"My rule was I wouldn't recruit a kid if he had grass in front of his house.
That's not my world. My world was a cracked sidewalk." —Al McGuire

Monday, December 07, 2020

The Weekend That (Maybe) Saved the Big East

 Marquette piles on Justin Lewis after his tip-in upset #4 Wisconsin

Photo courtesy of JSOnline.com

On Wednesday night, the Big East was reeling. After Providence fell to Alabama, the league had a 3-5 record against other high-major leagues, while losses by St. John's (BYU) and Seton Hall (Rhode Island) gave the league 3 losses to teams outside the Top-6. To make matters even more daunting, the league faced a brutal weekend slate in which Connecticut, Marquette, Seton Hall, Villanova, Seton Hall (again), DePaul, and Georgetown were all underdogs. If those games went according to the bookies, the Big East would have been staring at a 3-12 record against their fellow high-majors, which in a usual year would be disastrous, but in a COVID-shortened season with fewer opportunities to get such wins due to the truncated non-conference schedule, could've been...well, whatever is worse than disastrous.

Remember that last year, the Big East and college basketball on the whole lost massive shares of NCAA Tournament revenue. With units valued at over $280,000 each, the Big East, which Cracked Sidewalks projected to earn 7 NCAA bids last year, lost nearly two million dollars just on the basis of first round appearances, and with Creighton, Villanova, and Seton Hall all favored to at least reach a second weekend, likely lost out on millions more. To make up for that, the league needs a big season like never before.

In the six years since the Big East was reformed, the league has never had a losing record against the other high-majors. The following table shows not just the Big East's record against the other high-major leagues (ACC, Big 10, Big 12, Pac 12, SEC) but also their winning percentage in those games, the average number of losses per Big East member to teams Outside the Top-6 (O6 L/Team), the number of NCAA bids earned, and the percentage of league members earning a NCAA bid.

BIG EAST W/L v P6 Win % O6 L/Team NCAA Bids Bid %
2014 20-18 0.526 1.20 4 40.0%
2015 23-16 0.590 1.40 6 60.0%
2016 26-18 0.591 1.20 5 50.0%
2017 27-18 0.600 1.10 7 70.0%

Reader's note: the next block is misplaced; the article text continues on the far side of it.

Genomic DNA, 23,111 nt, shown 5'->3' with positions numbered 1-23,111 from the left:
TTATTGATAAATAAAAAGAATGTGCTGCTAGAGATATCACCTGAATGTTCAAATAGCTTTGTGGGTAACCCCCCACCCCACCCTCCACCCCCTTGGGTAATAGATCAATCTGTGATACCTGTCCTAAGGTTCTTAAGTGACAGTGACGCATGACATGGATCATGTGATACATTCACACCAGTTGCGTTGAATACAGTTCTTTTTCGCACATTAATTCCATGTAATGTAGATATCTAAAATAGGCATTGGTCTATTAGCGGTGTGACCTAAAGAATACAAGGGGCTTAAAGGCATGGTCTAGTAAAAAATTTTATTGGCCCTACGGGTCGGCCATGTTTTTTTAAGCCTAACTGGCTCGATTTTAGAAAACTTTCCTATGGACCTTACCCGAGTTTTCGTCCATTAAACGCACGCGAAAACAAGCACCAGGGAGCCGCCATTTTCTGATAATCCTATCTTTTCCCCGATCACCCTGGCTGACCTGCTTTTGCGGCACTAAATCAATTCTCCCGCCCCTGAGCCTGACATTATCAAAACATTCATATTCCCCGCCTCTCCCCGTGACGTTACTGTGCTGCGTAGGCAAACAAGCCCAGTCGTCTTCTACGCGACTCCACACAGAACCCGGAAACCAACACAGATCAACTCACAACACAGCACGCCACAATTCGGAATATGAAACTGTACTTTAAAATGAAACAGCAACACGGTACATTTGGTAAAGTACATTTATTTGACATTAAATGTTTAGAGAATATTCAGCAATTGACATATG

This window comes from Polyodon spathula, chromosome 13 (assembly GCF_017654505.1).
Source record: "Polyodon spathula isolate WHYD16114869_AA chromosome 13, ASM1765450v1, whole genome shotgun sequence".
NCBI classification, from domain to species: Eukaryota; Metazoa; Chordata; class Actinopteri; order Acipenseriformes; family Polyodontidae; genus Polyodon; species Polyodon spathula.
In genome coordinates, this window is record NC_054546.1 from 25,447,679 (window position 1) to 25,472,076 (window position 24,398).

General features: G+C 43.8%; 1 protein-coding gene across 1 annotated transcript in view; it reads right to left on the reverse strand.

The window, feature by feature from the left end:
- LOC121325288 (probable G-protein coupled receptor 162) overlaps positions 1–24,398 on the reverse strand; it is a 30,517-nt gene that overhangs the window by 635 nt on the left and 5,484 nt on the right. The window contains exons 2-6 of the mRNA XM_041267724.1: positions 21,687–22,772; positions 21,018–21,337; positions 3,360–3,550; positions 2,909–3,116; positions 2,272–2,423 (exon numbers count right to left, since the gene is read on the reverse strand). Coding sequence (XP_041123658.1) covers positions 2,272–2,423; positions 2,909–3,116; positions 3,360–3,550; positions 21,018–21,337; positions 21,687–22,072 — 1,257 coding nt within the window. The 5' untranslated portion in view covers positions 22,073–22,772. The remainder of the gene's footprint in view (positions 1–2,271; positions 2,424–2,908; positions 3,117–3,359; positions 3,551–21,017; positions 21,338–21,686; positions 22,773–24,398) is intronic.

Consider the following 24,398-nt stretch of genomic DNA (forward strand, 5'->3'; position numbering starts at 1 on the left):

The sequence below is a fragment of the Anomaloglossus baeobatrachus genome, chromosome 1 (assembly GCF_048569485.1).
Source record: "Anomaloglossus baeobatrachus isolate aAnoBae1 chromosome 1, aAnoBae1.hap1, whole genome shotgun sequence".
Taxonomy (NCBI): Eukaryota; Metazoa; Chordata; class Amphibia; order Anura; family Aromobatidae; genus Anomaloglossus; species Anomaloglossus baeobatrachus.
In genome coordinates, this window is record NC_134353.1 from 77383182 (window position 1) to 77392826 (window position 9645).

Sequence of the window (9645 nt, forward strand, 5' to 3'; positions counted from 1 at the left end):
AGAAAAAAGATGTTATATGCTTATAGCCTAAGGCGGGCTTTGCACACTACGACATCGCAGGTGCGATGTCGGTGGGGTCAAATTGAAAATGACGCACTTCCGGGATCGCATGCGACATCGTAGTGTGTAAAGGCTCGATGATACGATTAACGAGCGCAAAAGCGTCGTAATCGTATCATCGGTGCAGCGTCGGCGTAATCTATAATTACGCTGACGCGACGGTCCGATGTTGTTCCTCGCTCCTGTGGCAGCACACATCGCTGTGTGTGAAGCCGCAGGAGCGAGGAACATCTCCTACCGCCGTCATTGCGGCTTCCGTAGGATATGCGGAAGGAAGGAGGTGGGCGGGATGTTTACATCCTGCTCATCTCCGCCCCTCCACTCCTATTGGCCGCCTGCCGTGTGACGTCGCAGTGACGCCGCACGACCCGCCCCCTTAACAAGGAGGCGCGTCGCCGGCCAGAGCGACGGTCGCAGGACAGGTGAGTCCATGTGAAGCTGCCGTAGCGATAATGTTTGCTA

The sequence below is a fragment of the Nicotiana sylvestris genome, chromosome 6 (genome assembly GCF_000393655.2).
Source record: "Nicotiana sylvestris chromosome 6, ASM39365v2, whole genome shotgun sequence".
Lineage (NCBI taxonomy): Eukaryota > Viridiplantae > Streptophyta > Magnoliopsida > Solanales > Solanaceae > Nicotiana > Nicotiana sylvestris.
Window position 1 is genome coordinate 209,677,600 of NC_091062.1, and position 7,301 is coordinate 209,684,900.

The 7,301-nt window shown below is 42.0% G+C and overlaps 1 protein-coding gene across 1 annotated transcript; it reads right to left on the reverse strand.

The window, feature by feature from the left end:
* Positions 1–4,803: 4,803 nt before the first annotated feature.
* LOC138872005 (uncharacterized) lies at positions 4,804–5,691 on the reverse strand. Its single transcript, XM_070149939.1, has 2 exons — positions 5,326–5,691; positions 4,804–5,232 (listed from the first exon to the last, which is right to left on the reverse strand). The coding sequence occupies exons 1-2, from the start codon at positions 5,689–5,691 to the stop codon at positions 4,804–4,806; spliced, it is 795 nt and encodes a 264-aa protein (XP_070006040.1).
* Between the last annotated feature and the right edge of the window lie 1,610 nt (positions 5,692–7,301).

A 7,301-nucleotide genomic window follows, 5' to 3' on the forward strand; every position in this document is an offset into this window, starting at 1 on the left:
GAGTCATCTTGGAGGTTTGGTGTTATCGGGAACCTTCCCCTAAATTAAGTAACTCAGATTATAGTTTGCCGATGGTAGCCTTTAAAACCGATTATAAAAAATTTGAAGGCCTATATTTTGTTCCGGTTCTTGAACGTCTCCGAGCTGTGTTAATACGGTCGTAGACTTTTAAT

2018 19-17 0.528 0.60 6 60.0%
2019 21-20 0.512 1.00 4 40.0%

For a league like the Big East, that has never had a season below .500 against the other high-majors, the idea of having a win percentage in the 0.200-0.300 range could be incredibly bad. Only twice since the Big East split off have high-major leagues had winning percentages against the other high-majors below 0.340; the 2016 SEC (0.306 W%) and the 2019 Pac-12 (0.212 W%) each earned 3 bids. However due to having fewer members, a Big East with such an abysmal record could've easily been looking at just 2 bids.

Why are these games so important? It's simple. The majority of the at-large bids go to teams from the Top-6 leagues, so those competitions are the primary determiner of league quality. Beat up on the other Top-6 leagues and you will be rewarded with more bids. Get beat up on, get fewer bids. The wild card is the number of losses to teams outside those top leagues.

UConn started the turnaround with their win over USC. Marquette followed up on that with the league's then best win to date over #4 Wisconsin. Seton Hall dropped a game to Oregon, which was followed by Georgetown losing Sunday to West Virginia. The league had a successful Sunday overall, however, as Villanova got what might be the best win by any team of the season to date, beating Texas on the road while Seton Hall made up for their Friday loss, rallying from 19 down to beat Penn State in overtime. DePaul managed to remain undefeated, though that's only because their game at Iowa State was cancelled due to COVID protocols.

The league now sits at 7-7 against fellow high-major opponents with just 7 games left on the schedule. While there may be additional games added to make up for past cancellations, the simple reality is that there will be far fewer opportunities to get wins. Had the Big East gone 0-7 over the past weekend as expected, they would've been guaranteed a losing record in these games. Here's the current remaining high-major schedule:

Tuesday, December 8th: Creighton @ Kansas, 

Wednesday, December 9th: Oklahoma @ Xavier, Providence @ TCU

Friday, December 11th: Nebraska @ Creighton, Marquette @ UCLA

Saturday, December 19th: Butler vs Indiana

Saturday, January 9th: Georgetown @ Syracuse

At this point, I think the league could probably hope for somewhere between three and seven bids, depending on remaining results. If they win 0-1 of the above games, expect 3 bids. If they win 2-3, expect 4 bids. If they win 4 games, expect 5 bids. If they win 6 games, expect 6 bids. And if they win all 7, they have a shot at 7 bids. This will depend on the number of losses outside the top-6, obviously. Beat the teams you're supposed to beat and the Selection Committee will likely be lenient, lose too many of those (Georgetown, DePaul, I'm looking at you) and it can impact the entire league.

The following table shows historical expectations based on results of all of the Top-6 leagues. I will include the data for all 6 of those leagues at the end of this in case anyone wants to check the math or look at historical performances, such as how the Big East and Big 12 have never had losing records against the rest of the Top-6, how the SEC has never had a winning such record, or which league has the worst single season since realignment settled. Here are those aforementioned Big East targets:

Bids Bid % Low Win % High Win % Low Win O6 L High Win O6 L Mean Win%
3 0.273 0.212 0.469 2.17 2.17 0.341
4 0.364 0.345 0.529 1.29 1.27 0.437